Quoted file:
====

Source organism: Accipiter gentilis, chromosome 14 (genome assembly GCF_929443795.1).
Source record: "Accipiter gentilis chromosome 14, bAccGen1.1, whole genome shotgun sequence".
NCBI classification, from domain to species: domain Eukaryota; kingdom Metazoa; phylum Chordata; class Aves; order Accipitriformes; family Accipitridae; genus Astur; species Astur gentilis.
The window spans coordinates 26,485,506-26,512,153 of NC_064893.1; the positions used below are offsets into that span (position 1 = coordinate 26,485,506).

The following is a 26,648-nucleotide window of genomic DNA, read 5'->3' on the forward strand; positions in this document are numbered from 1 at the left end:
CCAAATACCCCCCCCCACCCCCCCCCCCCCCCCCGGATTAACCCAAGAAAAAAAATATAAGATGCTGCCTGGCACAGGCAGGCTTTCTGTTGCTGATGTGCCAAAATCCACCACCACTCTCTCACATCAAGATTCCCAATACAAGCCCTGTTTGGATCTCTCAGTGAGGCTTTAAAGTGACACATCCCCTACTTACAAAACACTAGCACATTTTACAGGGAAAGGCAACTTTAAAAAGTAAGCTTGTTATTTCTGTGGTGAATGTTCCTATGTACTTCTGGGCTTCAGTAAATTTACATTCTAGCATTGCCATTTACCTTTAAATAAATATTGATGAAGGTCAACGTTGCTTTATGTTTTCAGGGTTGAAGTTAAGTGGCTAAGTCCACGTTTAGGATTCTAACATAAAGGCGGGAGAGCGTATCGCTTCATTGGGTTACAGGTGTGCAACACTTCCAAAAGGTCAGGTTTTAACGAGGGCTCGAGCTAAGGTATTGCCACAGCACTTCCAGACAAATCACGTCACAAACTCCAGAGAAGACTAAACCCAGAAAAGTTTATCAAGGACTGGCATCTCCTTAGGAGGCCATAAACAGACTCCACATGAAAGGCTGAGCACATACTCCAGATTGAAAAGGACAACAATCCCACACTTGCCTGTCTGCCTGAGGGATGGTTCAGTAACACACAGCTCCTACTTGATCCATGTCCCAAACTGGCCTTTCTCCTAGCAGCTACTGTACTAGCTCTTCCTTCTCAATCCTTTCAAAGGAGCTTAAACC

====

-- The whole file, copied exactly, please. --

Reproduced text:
Source organism: Accipiter gentilis, chromosome 14 (genome assembly GCF_929443795.1).
Source record: "Accipiter gentilis chromosome 14, bAccGen1.1, whole genome shotgun sequence".
NCBI classification, from domain to species: domain Eukaryota; kingdom Metazoa; phylum Chordata; class Aves; order Accipitriformes; family Accipitridae; genus Astur; species Astur gentilis.
The window spans coordinates 26,485,506-26,512,153 of NC_064893.1; the positions used below are offsets into that span (position 1 = coordinate 26,485,506).

The following is a 26,648-nucleotide window of genomic DNA, read 5'->3' on the forward strand; positions in this document are numbered from 1 at the left end:
CCAAATACCCCCCCCCACCCCCCCCCCCCCCCCCGGATTAACCCAAGAAAAAAAATATAAGATGCTGCCTGGCACAGGCAGGCTTTCTGTTGCTGATGTGCCAAAATCCACCACCACTCTCTCACATCAAGATTCCCAATACAAGCCCTGTTTGGATCTCTCAGTGAGGCTTTAAAGTGACACATCCCCTACTTACAAAACACTAGCACATTTTACAGGGAAAGGCAACTTTAAAAAGTAAGCTTGTTATTTCTGTGGTGAATGTTCCTATGTACTTCTGGGCTTCAGTAAATTTACATTCTAGCATTGCCATTTACCTTTAAATAAATATTGATGAAGGTCAACGTTGCTTTATGTTTTCAGGGTTGAAGTTAAGTGGCTAAGTCCACGTTTAGGATTCTAACATAAAGGCGGGAGAGCGTATCGCTTCATTGGGTTACAGGTGTGCAACACTTCCAAAAGGTCAGGTTTTAACGAGGGCTCGAGCTAAGGTATTGCCACAGCACTTCCAGACAAATCACGTCACAAACTCCAGAGAAGACTAAACCCAGAAAAGTTTATCAAGGACTGGCATCTCCTTAGGAGGCCATAAACAGACTCCACATGAAAGGCTGAGCACATACTCCAGATTGAAAAGGACAACAATCCCACACTTGCCTGTCTGCCTGAGGGATGGTTCAGTAACACACAGCTCCTACTTGATCCATGTCCCAAACTGGCCTTTCTCCTAGCAGCTACTGTACTAGCTCTTCCTTCTCAATCCTTTCAAAGGAGCTTAAACC